An Inklewriter Tutorial

I really enjoyed using Inklewriter, so here’s a tutorial!

First, when you go to https://www.inklestudios.com/inklewriter and scroll down a bit, it’ll say this:

As of when I am writing this, it is still working (and it’s November 2018, months after August 2018). So, pay no attention to the warning. Click “Start Writing”.

However, the direct link is https://writer.inklestudios.com/, so go there. It also says that Inklewriter will be shutting down, and links to a page-https://www.inklestudios.com/inklewriter/shutdown/-about it and how to save your work. Again, right now, it works. However, check the page to see how to save your work, as Inklewriter may shut down at any point now!

So, if you click “get started”, you’ll go to the tutorial, which is helpful if you’ve never done it before.

If you click “new”, it’ll take you to a blank story, which is good if you’ve used the website before or learn best by doing.

Finally, if you click “sign in”, you go to the sign-in page. If you have an account, sign in. Otherwise, create an account, as you can’t share your work otherwise. Creating an account is free  and very quick to do.

So, how to actually use Inklewriter. I’ll start with a blank story.

Notice the toolbars on the side. The top one bolds the words-you have the highlight the words first-you can’t preemptively bold the space where the words will go before you type like you can in Microsoft Word. The one underneath the bold italicizes the words-the mechanics the same as bolding. The top-middle one, the three dots or ellipses, joins two paragraphs together, so when you read it the two paragraphs are merged-you can’t tell that they are joined. The bottom-middle one creates a new section-like a new book chapter in a way. The ‘if’ looking one is for conditions-if-then. So, if you want certain options to only appear if the reader does or read something, that’s how you do it. Finally, the bottom one is if you want to add an image to your paragraph. It requires a link to the image, like from Google. However, be wary of copyright!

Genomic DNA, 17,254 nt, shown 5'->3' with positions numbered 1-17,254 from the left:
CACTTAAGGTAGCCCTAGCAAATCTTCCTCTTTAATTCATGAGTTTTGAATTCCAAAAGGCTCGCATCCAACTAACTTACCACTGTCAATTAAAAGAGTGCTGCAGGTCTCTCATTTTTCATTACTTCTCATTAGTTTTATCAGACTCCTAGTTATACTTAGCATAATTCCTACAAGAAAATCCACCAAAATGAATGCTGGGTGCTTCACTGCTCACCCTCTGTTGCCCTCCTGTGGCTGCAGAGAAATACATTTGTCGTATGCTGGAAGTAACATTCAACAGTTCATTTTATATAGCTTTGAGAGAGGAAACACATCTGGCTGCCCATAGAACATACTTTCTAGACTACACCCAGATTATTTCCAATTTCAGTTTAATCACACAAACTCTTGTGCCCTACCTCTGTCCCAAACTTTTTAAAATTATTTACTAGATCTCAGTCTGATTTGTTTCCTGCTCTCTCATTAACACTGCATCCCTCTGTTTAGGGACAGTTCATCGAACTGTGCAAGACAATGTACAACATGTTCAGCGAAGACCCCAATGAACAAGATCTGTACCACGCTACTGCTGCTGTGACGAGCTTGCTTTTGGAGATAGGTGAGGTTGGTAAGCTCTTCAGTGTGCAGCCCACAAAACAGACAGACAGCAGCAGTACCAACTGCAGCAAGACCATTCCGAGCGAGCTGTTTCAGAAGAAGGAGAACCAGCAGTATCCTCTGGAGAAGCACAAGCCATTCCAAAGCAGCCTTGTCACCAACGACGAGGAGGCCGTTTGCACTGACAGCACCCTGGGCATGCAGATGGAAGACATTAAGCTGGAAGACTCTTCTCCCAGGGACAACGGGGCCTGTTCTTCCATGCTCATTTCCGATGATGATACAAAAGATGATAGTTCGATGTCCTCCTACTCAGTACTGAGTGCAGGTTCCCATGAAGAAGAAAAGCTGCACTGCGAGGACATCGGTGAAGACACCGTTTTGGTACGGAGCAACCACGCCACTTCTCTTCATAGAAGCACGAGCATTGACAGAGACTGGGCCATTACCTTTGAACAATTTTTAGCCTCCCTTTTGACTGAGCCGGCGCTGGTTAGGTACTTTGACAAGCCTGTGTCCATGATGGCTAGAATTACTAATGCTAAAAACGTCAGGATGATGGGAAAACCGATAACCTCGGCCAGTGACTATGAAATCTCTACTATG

Now, notice the tools at the top. On the left, “Sign is” is where you sign in, “new” is going to create a blank story like the one up above, “open” is, if you’ve signed in, the stories you’ve saved, “tutorial” is the tutorial, “share” is how you share it, and “?” is the link to Inklewriter’s written tutorial on how to get started. On the right, “map” is a map of the story and the paragraphs you’ve made so far, “contents” is a list format of the story and paragraphs you’ve made, “read” is how you can check and see what you’re story looks like to read when you share it, “write” is the mode you need to be in to write the story, and the little gear is settings, for changing the scale of the editor and “read settings”.

So, first, write your first sentence or paragraph. I’ve bolded the first few words, to signal that it’s the start of a section, but you don’t have to. Then, add the first two options you want to have in your story. Then, branch off from there.

Keep going, adding options, endings, and sections as you see fit. Eventually, your web and contents might look like this:

Once you’re done, hit the “share” button. It’ll give you a link that you can then post anywhere. Here’s a link for the Inklewriter story I made last month and its blog post-http://writer.inklestudios.com/stories/388v and http://ds106.francescamaisano.com/ds106/a-haunting-churchyard/.

Inklewriter is more complex then meets the eye, and writing choose-your-own-adventurer stories can be challenging. Don’t worry! With practice, you’ll be getting the hang of it in no time!


This is the assignment that I made this for:

http://assignments.ds106.us/assignments/inklewriter-storytelling/

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